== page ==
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Alexander Rogge
Attended George Mason University
Lived in Lorton, Virginia
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A partial eclipse was the extent of my Blood Moon viewing before being clouded out as the point of totality approached.
http://www.pbase.com/arshutterbug/image/155240835

I hit clouds during the last eclipse, too, but there were enough breaks between the clouds to view the entire eclipse.  This time the clouds thickened, and some rain began to fall.  I waited another two hours for any clearing, but that's the end of the effort now with less than an hour left in the sequence and daylight beginning to replace the light pollution reflecting from the cloud cover.

#BloodMoon #Eclipse
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Alexander Rogge

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The driver being passed on the right was at-fault.  That's a failure to yield the passing lane to the traffic with the right-of-way, when there was clearly plenty of time to move over into a gap in the right lane.  Anything that happened after the deliberate blocking of faster traffic was the fault of the left-lane blocker who caused the situation to escalate.  Please, keep right except to pass.

The left lane is not a fast lane, nor is it a lane for going "fast enough."  It is a lane for passing traffic to pass slower vehicles.  From the video clip, I would hold the driver who was blocking traffic partially responsible.  Instead of playing with a video camera, the driver of the lead vehicle should have signaled right and moved into the right lane, allowing the truck driver to pass and thereby diffusing any situation that was developing.  If this had gone worse, the lead driver could have been rammed and innocent bystanders may have been injured.  I see this sort of nonsense all too often, many times involving heavy emergency equipment being blocked by the traffic jams that are caused by left-lane blocking.  Please remain in the right lane unless you are actively passing another vehicle.
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Intruder star approaches a solar system

This suggests what could happen if a wandering star came near our solar system.

Of the original four planets, one is captured by the intruder star, one is ejected into empty space, and the other two have their orbits wildly disrupted.

There may be many lone planets in interstellar space, created by events like this.

This animation was created using a gravity simulation program developed by Eugene Butikov of St. Petersburg State University.

#gravity #astrophysics
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Once every hundred or two hundred years or so heavens sends us a gift, such a gift was Isaac Newton and Albert Einstein, possibly to propel civilization forward faster.

Meet Jacob Barnett, in this particular video Jacob demonstrates solving quantum mechanics degeneracy problem using permutation groups in the polynomial it is creating, from this is a short stop to more abstract notion of abstract generalization of such groups that of Motives.

Jacob was 15 at the time of making this video, and Indiana University don't know whom they have, he soon will need to be transferred (by a chauffeured limousine) to Princeton University.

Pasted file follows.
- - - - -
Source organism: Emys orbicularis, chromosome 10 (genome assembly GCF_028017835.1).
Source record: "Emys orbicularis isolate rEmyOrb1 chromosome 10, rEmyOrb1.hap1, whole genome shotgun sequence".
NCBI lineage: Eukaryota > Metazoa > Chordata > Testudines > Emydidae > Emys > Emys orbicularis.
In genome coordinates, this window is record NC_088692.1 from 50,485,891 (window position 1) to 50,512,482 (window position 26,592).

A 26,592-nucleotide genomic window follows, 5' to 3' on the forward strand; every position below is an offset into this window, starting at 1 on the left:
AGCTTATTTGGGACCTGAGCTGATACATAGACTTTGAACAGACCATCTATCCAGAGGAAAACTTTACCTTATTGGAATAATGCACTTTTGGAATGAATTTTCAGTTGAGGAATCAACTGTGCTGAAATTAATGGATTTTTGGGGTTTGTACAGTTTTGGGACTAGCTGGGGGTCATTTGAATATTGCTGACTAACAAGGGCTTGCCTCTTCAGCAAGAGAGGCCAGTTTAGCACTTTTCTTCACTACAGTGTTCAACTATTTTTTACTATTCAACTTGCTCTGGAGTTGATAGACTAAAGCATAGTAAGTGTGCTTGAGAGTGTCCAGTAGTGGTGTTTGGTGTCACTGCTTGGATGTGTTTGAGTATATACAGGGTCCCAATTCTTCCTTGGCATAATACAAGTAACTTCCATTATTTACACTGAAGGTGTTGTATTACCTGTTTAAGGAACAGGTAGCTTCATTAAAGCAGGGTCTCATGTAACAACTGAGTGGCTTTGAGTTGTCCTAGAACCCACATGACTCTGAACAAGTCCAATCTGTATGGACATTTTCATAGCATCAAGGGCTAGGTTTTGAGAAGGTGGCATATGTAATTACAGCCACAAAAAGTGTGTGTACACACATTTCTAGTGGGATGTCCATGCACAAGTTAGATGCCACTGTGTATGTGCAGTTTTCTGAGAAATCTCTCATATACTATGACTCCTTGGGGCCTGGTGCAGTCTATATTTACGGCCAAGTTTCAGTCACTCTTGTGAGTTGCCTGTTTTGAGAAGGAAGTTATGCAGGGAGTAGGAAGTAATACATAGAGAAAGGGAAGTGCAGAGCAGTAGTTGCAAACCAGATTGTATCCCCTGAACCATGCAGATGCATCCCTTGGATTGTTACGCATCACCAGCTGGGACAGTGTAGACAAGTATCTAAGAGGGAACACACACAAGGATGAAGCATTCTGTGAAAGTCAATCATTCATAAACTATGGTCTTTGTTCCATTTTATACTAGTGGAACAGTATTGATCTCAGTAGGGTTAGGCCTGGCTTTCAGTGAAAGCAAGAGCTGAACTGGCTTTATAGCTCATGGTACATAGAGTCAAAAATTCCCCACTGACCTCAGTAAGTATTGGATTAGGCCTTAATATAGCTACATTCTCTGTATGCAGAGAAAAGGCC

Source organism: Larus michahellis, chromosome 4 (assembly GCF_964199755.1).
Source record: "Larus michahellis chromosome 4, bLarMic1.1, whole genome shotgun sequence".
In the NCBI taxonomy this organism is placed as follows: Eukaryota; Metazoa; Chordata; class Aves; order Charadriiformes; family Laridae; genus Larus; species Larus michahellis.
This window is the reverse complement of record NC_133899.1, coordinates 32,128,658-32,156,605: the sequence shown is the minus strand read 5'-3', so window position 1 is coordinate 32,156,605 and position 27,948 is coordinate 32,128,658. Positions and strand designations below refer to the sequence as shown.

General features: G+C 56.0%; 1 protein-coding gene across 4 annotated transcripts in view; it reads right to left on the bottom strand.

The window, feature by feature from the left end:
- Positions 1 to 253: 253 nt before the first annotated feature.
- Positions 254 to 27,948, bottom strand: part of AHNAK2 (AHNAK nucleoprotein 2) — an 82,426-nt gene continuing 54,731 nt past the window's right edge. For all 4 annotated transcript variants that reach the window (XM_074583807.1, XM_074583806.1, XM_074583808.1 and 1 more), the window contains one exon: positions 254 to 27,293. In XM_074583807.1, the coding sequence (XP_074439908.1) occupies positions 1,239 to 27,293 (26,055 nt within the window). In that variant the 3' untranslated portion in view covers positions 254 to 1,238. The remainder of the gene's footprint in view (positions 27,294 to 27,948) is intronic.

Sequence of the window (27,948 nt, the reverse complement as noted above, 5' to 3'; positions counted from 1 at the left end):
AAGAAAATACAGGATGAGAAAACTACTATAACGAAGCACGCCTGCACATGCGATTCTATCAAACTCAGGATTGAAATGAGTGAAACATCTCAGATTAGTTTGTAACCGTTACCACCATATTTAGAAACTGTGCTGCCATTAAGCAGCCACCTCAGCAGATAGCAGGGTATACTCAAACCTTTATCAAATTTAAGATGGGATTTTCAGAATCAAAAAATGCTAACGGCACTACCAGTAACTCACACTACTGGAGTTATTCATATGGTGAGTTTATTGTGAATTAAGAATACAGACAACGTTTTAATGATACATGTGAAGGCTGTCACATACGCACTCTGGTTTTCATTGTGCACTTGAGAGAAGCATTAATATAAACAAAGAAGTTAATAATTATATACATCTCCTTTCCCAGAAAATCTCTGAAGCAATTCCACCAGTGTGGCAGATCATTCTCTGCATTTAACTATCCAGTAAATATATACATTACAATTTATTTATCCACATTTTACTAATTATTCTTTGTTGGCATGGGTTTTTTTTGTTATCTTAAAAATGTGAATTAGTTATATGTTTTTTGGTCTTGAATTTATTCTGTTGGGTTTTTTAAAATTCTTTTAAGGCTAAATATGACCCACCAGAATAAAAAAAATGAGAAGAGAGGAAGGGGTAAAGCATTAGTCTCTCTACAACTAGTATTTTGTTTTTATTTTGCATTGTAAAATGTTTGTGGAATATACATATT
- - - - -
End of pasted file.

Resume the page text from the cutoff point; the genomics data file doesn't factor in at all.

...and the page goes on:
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This is what the night sky is supposed to look like.
 
The Starry Night of Alamut   |   Babak Tafreshi
http://apod.nasa.gov/apod/ap100625.html

A meteor's streak and the arc of the Milky Way hang over the imposing mountain fortress of Alamut in this starry scene. Found in the central Alborz Mountains of Iran, Alamut Castle was built into the rock in the 9th century. The name means Eagle's Nest. Home of the legendary Assassins featured in the adventure movie Prince of Persia, Alamut was also historically a center for libraries and education. For a time, it was the residence of important 13th century Persian scholar and astronomer Nasir al-Din al-Tusi. Highlights include bright white stars Deneb (in Cygnus), Vega, and Altair, nebulae near the Galactic Center, and the dark obscuring dust clouds of the Milky Way also known as the Great Rift. Lights at the lower right are from small villages and the capital Tehran, over 100 kilometers away to the southwest.

#astrophotography  
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Chinese Physicists Measure Speed of Quantum Entanglement

Quantum entanglement is one of the weirder parts of quantum theory. It allows us to transmit information between two points faster than the speed of light (some rules apply). Does this transfer of information have a finite or an infinite speed?

A team of Chinese physicists have been probing that very question, and their results are pretty crazy. Learn more about it here: http://goo.gl/rA9Cl7
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' In a paper published this week in the journal Physical Review Letters, MIT researchers propose an experiment that may close the last major loophole of Bell’s inequality — a 50-year-old theorem that, if violated by experiments, would mean that our universe is based not on the textbook laws of classical physics, but on the less-tangible probabilities of quantum mechanics. 

Such a quantum view would allow for seemingly counterintuitive phenomena such as entanglement, in which the measurement of one particle instantly affects another, even if those entangled particles are at opposite ends of the universe. Among other things, entanglement — a quantum feature Albert Einstein skeptically referred to as “spooky action at a distance”— seems to suggest that entangled particles can affect each other instantly, faster than the speed of light.